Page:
If you have, on average, a constant number of nearby pairs per element, I think this should be O(M+N)?

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This method uses a dictionary whose keys are possible values of `list2`, and whose values are a list of values of `list1` that are within distance of that value of `list2`.

``````def find_items_within(list1, list2, within):
a = {}
for l1 in list1:
for i in range(l1-within, l1+within+1):
if i not in a:
a[i] = []
a[i].append(l1)
for l2 in list2:
if l2 in a:
for l1 in a[l2]:
yield(l1, l2)
``````

The complexity for this one is kind of goofy. for a list1 of size M and a list2 of size N and a within of size W, it's O(log(M*W) * (M*W + N)). In practice I think it works pretty well for small W.

Bonus: this works on unsorted lists too.

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Nice approach using dictionaries. The downside however is that it also allocates a structure of M*W size. – speedplane Nov 29 '12 at 16:12

This seems to work:

``````from itertools import takewhile
def myslice(lst,start,stop,stride=1):
stop = len(lst) if stop is None else stop
for i in xrange(start,stop,stride):
yield lst[i]

def find_items_within(lst1,lst2,within):
l2_start = 0
for l1 in lst1:
try:
l2_start,l2 = next( (i,x) for i,x in enumerate(myslice(lst2,l2_start,None),l2_start) if abs(l1-x) <= within )
yield l1,l2
for l2 in takewhile(lambda x:(abs(l1-x) <= within), myslice(lst2,l2_start+1,None)):
yield l1,l2
except StopIteration:
pass

x = range(10)
y = range(10)
print list(find_items_within(x,y,2.5))
``````
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You can find integers from `list2` that are in `[x - within, x + within]` interval for all `x` from `list1` in linear time (`O(n)`) using "scan line" technique (see How to Find All Overlapping Intervals and Sub O(n^2) algorithm for counting nested intervals?).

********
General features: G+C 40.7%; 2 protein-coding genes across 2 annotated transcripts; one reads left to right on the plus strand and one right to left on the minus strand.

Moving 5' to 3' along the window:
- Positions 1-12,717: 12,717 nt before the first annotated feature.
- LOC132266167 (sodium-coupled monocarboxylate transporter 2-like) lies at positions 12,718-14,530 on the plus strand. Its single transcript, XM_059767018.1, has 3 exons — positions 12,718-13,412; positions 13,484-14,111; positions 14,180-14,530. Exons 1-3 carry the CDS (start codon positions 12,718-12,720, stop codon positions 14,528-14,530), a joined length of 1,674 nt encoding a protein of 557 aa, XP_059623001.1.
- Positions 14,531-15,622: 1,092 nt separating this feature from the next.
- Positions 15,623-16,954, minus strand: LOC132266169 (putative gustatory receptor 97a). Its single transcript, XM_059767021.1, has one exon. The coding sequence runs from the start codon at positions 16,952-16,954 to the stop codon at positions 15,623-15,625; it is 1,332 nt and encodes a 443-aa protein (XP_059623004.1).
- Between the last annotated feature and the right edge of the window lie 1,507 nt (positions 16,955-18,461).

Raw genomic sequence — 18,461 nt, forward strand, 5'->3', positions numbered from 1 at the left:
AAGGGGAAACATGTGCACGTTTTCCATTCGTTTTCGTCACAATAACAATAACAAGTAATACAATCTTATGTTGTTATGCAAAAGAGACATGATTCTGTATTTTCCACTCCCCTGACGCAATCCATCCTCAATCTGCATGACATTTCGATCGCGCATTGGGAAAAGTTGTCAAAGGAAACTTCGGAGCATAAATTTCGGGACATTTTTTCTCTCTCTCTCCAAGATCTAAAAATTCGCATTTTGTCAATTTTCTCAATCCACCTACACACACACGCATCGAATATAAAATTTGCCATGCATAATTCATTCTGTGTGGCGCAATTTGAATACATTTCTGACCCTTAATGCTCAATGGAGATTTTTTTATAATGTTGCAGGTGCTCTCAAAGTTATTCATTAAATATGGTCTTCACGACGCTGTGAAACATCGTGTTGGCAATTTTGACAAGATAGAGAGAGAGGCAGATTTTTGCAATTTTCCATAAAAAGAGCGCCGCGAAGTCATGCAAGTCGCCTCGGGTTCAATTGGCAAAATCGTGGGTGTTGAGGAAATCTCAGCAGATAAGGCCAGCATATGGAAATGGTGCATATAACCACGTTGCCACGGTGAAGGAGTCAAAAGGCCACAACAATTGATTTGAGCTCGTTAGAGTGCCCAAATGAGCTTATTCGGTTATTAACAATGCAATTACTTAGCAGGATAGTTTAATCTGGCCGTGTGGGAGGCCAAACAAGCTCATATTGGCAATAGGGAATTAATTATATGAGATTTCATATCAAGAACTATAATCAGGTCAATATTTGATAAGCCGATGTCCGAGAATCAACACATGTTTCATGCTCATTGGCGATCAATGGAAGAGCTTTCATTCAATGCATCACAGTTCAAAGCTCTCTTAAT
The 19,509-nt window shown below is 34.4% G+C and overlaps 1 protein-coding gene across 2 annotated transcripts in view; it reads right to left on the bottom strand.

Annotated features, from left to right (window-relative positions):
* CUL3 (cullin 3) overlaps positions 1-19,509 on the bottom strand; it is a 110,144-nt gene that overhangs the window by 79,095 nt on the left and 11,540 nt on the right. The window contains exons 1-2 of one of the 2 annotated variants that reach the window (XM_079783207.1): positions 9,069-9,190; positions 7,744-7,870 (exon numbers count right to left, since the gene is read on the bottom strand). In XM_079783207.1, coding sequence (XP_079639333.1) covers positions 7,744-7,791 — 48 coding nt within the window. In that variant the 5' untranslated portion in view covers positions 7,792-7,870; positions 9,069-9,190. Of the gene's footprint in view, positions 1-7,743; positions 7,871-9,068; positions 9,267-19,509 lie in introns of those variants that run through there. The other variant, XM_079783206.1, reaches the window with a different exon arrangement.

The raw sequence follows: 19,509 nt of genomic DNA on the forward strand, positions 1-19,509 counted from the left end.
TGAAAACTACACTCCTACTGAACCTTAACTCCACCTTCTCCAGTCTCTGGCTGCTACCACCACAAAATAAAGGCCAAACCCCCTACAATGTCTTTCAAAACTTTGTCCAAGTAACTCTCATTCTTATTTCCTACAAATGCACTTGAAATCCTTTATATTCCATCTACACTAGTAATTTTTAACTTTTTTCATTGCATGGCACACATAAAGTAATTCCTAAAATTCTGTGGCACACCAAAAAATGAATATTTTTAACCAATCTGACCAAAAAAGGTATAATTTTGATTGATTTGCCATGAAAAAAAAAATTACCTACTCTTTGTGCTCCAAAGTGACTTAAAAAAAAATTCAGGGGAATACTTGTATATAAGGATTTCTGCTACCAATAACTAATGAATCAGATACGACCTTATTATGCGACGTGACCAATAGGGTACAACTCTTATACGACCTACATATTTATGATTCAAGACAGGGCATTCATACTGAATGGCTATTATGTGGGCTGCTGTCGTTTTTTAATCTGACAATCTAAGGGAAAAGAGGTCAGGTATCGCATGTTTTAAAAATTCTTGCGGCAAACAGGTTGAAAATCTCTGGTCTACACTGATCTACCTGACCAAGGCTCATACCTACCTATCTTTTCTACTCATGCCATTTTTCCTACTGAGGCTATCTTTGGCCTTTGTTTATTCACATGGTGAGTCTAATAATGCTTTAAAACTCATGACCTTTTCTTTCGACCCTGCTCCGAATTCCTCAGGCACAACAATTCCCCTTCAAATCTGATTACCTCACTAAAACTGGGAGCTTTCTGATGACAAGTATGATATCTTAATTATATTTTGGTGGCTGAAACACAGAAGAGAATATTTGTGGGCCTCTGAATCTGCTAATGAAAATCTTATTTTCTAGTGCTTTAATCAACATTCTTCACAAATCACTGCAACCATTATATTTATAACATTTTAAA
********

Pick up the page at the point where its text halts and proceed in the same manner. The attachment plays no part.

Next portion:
To enumerate corresponding intervals from `list1` you need `O(m)` time where `m` is the number of intervals i.e., the overall algorithm is `O(n*m)`:

``````from collections import namedtuple
from heapq import merge

def find_items_within(list1, list2, within):
issorted = lambda L: all(x <= y for x, y in zip(L, L[1:]))
assert issorted(list1) and issorted(list2) and within >= 0

# get sorted endpoints - O(n) (due to list1, list2 are sorted)
Event = namedtuple('Event', "endpoint x type")
def get_events(lst, delta, type):
return (Event(x + delta, x, type) for x in lst)
START, POINT, END = 0, 1, 2
events = merge(get_events(list1, delta=-within, type=START),
get_events(list1, delta=within, type=END),
get_events(list2, delta=0, type=POINT))

# O(n * m), m - number of points in `list1` that are
#               within distance from given point in `list2`
started = set() # started intervals
for e in events:  # O(n)
if e.type is START: # started interval
started.add(e.x) # O(m) is worst case (O(1) amortized)
elif e.type is END: # ended interval
started.remove(e.x)  # O(m) is worst case (O(1) amortized)
else:  # found point
assert e.type is POINT
for x in started:  # O(m)
yield x, e.x
``````

To allow duplicate values in `list1`; you could add index for each `x` in `Event` and use a dictionary `index -> x` instead of the `started` set.